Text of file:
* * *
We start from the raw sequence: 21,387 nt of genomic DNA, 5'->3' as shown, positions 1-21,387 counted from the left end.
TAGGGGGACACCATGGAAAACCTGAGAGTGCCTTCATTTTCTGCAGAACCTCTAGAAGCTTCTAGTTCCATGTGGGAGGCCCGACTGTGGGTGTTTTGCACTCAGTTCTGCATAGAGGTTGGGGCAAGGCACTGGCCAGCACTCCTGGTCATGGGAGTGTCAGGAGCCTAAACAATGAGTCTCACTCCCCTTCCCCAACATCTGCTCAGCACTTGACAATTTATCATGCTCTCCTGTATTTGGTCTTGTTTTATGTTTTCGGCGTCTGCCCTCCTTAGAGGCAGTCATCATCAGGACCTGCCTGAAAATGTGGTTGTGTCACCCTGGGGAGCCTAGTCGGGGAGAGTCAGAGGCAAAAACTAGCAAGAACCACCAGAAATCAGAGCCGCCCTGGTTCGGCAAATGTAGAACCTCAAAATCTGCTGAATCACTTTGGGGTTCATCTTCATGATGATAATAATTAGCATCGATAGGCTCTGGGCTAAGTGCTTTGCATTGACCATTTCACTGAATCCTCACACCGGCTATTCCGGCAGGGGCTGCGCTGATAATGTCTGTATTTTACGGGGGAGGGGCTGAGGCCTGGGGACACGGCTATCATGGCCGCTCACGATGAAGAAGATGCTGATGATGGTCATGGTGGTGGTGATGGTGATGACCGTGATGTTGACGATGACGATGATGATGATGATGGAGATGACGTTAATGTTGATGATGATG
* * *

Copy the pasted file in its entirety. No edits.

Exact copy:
We start from the raw sequence: 21,387 nt of genomic DNA, 5'->3' as shown, positions 1-21,387 counted from the left end.
TAGGGGGACACCATGGAAAACCTGAGAGTGCCTTCATTTTCTGCAGAACCTCTAGAAGCTTCTAGTTCCATGTGGGAGGCCCGACTGTGGGTGTTTTGCACTCAGTTCTGCATAGAGGTTGGGGCAAGGCACTGGCCAGCACTCCTGGTCATGGGAGTGTCAGGAGCCTAAACAATGAGTCTCACTCCCCTTCCCCAACATCTGCTCAGCACTTGACAATTTATCATGCTCTCCTGTATTTGGTCTTGTTTTATGTTTTCGGCGTCTGCCCTCCTTAGAGGCAGTCATCATCAGGACCTGCCTGAAAATGTGGTTGTGTCACCCTGGGGAGCCTAGTCGGGGAGAGTCAGAGGCAAAAACTAGCAAGAACCACCAGAAATCAGAGCCGCCCTGGTTCGGCAAATGTAGAACCTCAAAATCTGCTGAATCACTTTGGGGTTCATCTTCATGATGATAATAATTAGCATCGATAGGCTCTGGGCTAAGTGCTTTGCATTGACCATTTCACTGAATCCTCACACCGGCTATTCCGGCAGGGGCTGCGCTGATAATGTCTGTATTTTACGGGGGAGGGGCTGAGGCCTGGGGACACGGCTATCATGGCCGCTCACGATGAAGAAGATGCTGATGATGGTCATGGTGGTGGTGATGGTGATGACCGTGATGTTGACGATGACGATGATGATGATGATGGAGATGACGTTAATGTTGATGATGATG